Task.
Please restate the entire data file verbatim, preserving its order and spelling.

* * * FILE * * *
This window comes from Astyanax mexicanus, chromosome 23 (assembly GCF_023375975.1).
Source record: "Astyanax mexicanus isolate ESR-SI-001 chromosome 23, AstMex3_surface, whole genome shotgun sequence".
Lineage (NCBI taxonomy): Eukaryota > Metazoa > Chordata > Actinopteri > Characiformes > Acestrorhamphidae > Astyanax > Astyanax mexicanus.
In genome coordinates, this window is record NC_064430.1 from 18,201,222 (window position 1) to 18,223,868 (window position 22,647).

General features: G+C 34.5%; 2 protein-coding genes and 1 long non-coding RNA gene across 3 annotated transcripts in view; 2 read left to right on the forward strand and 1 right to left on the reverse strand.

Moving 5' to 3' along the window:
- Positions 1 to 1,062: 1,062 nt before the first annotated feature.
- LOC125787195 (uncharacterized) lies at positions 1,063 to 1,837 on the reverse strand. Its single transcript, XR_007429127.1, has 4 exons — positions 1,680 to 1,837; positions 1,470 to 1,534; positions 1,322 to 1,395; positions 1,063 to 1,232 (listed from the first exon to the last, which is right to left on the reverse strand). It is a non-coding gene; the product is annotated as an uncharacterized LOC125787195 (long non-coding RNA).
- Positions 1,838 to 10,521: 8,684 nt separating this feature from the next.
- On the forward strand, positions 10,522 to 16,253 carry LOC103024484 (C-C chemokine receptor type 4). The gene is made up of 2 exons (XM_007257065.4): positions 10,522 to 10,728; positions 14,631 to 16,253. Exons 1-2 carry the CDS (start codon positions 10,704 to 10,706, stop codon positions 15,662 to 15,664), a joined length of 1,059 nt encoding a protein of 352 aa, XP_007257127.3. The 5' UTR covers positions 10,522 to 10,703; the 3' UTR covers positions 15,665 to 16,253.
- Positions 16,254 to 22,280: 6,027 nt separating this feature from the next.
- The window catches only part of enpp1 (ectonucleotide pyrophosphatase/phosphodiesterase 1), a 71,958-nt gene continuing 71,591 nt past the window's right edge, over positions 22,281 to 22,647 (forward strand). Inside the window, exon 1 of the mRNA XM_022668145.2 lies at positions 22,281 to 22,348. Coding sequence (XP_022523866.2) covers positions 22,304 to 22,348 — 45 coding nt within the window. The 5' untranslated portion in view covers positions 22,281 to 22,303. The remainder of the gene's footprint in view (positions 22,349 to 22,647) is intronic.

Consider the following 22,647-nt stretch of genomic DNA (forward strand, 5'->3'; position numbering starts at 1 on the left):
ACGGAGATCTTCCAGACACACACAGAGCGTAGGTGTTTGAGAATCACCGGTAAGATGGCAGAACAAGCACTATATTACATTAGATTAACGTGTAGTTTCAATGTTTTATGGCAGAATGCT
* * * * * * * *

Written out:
This window comes from Astyanax mexicanus, chromosome 23 (assembly GCF_023375975.1).
Source record: "Astyanax mexicanus isolate ESR-SI-001 chromosome 23, AstMex3_surface, whole genome shotgun sequence".
Lineage (NCBI taxonomy): Eukaryota > Metazoa > Chordata > Actinopteri > Characiformes > Acestrorhamphidae > Astyanax > Astyanax mexicanus.
In genome coordinates, this window is record NC_064430.1 from 18,201,222 (window position 1) to 18,223,868 (window position 22,647).

General features: G+C 34.5%; 2 protein-coding genes and 1 long non-coding RNA gene across 3 annotated transcripts in view; 2 read left to right on the forward strand and 1 right to left on the reverse strand.

Moving 5' to 3' along the window:
- Positions 1 to 1,062: 1,062 nt before the first annotated feature.
- LOC125787195 (uncharacterized) lies at positions 1,063 to 1,837 on the reverse strand. Its single transcript, XR_007429127.1, has 4 exons — positions 1,680 to 1,837; positions 1,470 to 1,534; positions 1,322 to 1,395; positions 1,063 to 1,232 (listed from the first exon to the last, which is right to left on the reverse strand). It is a non-coding gene; the product is annotated as an uncharacterized LOC125787195 (long non-coding RNA).
- Positions 1,838 to 10,521: 8,684 nt separating this feature from the next.
- On the forward strand, positions 10,522 to 16,253 carry LOC103024484 (C-C chemokine receptor type 4). The gene is made up of 2 exons (XM_007257065.4): positions 10,522 to 10,728; positions 14,631 to 16,253. Exons 1-2 carry the CDS (start codon positions 10,704 to 10,706, stop codon positions 15,662 to 15,664), a joined length of 1,059 nt encoding a protein of 352 aa, XP_007257127.3. The 5' UTR covers positions 10,522 to 10,703; the 3' UTR covers positions 15,665 to 16,253.
- Positions 16,254 to 22,280: 6,027 nt separating this feature from the next.
- The window catches only part of enpp1 (ectonucleotide pyrophosphatase/phosphodiesterase 1), a 71,958-nt gene continuing 71,591 nt past the window's right edge, over positions 22,281 to 22,647 (forward strand). Inside the window, exon 1 of the mRNA XM_022668145.2 lies at positions 22,281 to 22,348. Coding sequence (XP_022523866.2) covers positions 22,304 to 22,348 — 45 coding nt within the window. The 5' untranslated portion in view covers positions 22,281 to 22,303. The remainder of the gene's footprint in view (positions 22,349 to 22,647) is intronic.

Consider the following 22,647-nt stretch of genomic DNA (forward strand, 5'->3'; position numbering starts at 1 on the left):
ACGGAGATCTTCCAGACACACACAGAGCGTAGGTGTTTGAGAATCACCGGTAAGATGGCAGAACAAGCACTATATTACATTAGATTAACGTGTAGTTTCAATGTTTTATGGCAGAATGCT